Nov. 7, 2016
By D’yani Wood
Water is a source of life. It only takes one twist of a knob to turn on the sink faucet or the shower, a few button presses to wash your clothes, all with clean water. But it would only take one little dangerous microorganism in that drinking water to make it lethal.
Clean water does not magically appear. It is not as simple as running a pipe from a water source to your home. The systems in place providing us with clean drinking water are complex, and they are constantly in motion to safeguard you and maintain a steady supply of safe water for all of us to drink and use.
When I started here at the Division of Drinking Water, I, like most of us, knew nothing about the process of providing safe and clean drinking water to pretty much every human in our country. I had a general idea that it was complicated, but I didn’t know about the effort that so many hardworking people put in to ensure we can all drink our water without fear of becoming sick.
At the Division of Drinking Water, we make sure all water systems throughout the state are keeping their water safe and maintaining their systems in a way that prevents accidents and contamination. I specifically work in Field Services and help with the Operator and Backflow Certification programs. A water system, depending on the population size of the area served, is required to have a Certified Operator oversee the process of providing safe water from deep inside the earth to your home.
When I process a certification exam, I know I am helping to ensure our water systems will have one more knowledgeable person looking over everything and solving problems that may arise before they can affect public health. When I enter continuing education unit (CEU) courses into our database, I know I am helping keep track of vital trainings that have educated our operators on the most recent technology or safety advancements in the industry. When I process a certification renewal application, I am helping the operators keep up on that continual learning process, making sure they have gone to enough trainings over the past three years to keep their certification current and their knowledge up-to-date.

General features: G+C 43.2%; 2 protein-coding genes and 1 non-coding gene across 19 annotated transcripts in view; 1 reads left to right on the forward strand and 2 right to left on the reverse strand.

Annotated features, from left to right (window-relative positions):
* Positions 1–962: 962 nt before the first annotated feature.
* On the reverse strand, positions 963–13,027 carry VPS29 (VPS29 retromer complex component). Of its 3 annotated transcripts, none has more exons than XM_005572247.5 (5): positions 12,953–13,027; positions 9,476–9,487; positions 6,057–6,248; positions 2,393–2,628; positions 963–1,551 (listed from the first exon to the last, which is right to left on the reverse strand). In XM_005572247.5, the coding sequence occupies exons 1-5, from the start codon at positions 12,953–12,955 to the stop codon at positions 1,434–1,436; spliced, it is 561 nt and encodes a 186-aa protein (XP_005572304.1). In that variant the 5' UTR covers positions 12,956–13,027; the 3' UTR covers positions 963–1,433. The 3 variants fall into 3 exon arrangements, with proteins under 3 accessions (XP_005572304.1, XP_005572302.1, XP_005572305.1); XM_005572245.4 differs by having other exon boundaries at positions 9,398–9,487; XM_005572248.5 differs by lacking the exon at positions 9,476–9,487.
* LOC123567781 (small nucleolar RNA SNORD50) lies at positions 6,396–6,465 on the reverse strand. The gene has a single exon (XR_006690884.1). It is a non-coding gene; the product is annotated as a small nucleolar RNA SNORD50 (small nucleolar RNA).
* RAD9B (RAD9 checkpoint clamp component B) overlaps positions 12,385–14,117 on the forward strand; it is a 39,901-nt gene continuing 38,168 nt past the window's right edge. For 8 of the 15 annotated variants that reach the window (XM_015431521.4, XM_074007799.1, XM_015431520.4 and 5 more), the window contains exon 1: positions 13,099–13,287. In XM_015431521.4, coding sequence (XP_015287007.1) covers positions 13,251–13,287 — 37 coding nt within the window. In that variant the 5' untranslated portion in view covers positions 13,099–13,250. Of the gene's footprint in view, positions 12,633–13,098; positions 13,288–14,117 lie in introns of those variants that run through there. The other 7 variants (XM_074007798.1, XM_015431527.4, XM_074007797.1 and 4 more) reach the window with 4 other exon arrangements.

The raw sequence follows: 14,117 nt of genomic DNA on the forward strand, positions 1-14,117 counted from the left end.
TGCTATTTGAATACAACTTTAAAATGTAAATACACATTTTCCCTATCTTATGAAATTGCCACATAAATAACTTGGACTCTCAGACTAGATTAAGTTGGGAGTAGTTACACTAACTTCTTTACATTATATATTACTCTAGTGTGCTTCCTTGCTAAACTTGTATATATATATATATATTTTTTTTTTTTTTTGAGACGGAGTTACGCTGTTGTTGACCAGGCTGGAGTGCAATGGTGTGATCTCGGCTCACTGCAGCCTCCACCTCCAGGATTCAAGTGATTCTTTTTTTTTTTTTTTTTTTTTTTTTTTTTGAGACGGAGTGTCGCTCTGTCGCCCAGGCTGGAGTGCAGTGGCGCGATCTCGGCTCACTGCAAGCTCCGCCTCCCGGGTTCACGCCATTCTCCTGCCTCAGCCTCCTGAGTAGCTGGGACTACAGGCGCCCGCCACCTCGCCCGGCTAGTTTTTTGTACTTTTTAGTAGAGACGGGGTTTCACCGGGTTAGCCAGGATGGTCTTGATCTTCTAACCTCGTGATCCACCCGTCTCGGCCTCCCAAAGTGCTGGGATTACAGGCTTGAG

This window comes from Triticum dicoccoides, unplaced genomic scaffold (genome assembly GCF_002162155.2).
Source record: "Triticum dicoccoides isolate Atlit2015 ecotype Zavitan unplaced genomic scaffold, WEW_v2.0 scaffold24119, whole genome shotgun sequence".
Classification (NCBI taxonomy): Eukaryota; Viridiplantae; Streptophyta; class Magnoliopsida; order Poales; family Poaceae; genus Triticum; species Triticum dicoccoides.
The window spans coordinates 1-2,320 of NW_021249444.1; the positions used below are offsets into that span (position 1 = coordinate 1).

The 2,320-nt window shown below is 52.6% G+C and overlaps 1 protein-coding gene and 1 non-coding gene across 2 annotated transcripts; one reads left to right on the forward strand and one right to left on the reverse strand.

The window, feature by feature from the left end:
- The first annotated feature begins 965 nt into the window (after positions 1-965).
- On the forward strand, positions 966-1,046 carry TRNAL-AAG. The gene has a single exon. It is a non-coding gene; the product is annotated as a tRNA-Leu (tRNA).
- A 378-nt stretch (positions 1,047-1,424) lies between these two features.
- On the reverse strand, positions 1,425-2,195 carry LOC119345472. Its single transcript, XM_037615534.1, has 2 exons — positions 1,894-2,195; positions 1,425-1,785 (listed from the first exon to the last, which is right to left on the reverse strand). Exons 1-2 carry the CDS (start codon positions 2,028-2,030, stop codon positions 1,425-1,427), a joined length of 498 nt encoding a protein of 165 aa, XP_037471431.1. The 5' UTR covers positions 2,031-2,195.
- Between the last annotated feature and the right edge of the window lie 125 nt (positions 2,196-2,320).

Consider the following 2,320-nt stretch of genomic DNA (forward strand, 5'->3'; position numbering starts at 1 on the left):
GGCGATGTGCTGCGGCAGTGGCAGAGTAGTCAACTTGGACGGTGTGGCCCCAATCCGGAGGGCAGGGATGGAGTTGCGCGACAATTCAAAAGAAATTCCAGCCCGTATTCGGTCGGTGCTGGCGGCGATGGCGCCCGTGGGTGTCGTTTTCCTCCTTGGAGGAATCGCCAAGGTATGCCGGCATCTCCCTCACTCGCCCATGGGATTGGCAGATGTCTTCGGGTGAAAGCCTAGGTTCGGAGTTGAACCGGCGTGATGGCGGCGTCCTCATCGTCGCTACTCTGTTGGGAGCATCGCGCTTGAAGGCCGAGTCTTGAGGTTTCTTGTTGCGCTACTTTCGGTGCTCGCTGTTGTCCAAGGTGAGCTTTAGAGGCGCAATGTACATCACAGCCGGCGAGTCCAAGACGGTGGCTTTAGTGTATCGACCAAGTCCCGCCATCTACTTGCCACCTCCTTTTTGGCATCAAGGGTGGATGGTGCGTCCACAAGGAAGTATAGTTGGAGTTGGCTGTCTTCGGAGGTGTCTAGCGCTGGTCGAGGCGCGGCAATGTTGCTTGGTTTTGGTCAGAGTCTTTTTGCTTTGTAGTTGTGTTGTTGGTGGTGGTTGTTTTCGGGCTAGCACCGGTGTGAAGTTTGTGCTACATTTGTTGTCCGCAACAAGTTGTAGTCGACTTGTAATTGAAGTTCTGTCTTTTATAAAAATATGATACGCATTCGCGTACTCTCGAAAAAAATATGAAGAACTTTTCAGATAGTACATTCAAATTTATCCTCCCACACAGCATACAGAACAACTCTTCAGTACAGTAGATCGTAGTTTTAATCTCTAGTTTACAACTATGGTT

I myself studied and became certified once I saw the complexities of running a water system and how knowing more about the process would help me do my job even better.
All the little aspects of my job have now painted a picture for me, and I no longer think that clean water comes out of faucets like magic. It requires the technical expertise of many people working together, it requires a lot of equipment and planning, it requires a lot of attention, a lot of water sampling, and a lot of hard work.
Every time I turn on a faucet, I don’t take that water for granted. I now understand the distance each drop had to travel, and the amount of time and energy it took to get it to me in a clean, safe, and drinkable form.
Want to know more about the quality of your drinking water? Check out your system’s consumer confidence report (CCR), an annual report each community water system must provide its customers, on our Waterlink webpage.
I have experience with, and a love for, graphic design, which means I like to mess with how things look and the ease in which things can be understood and communicated visually. Working with computers and technology comes naturally to me. I am currently a writer for PlayStationLifeStyle.net where I get to review games and sometimes contribute to other articles, meaning I love writing and creating. My husband is Senior Editor of the site as well, which means we are both serious video game hobbyists. Along with video games, I consume as much media as I can in the form of TV shows, movies, and books. I have three cats in keeping with my lifelong love for animals. I am originally from Boise, Idaho, but I’m loving my life in Utah. I’m excited to work in the Division of Drinking Water and generate new ideas to help communication, efficiency, and productivity at any turn in the road.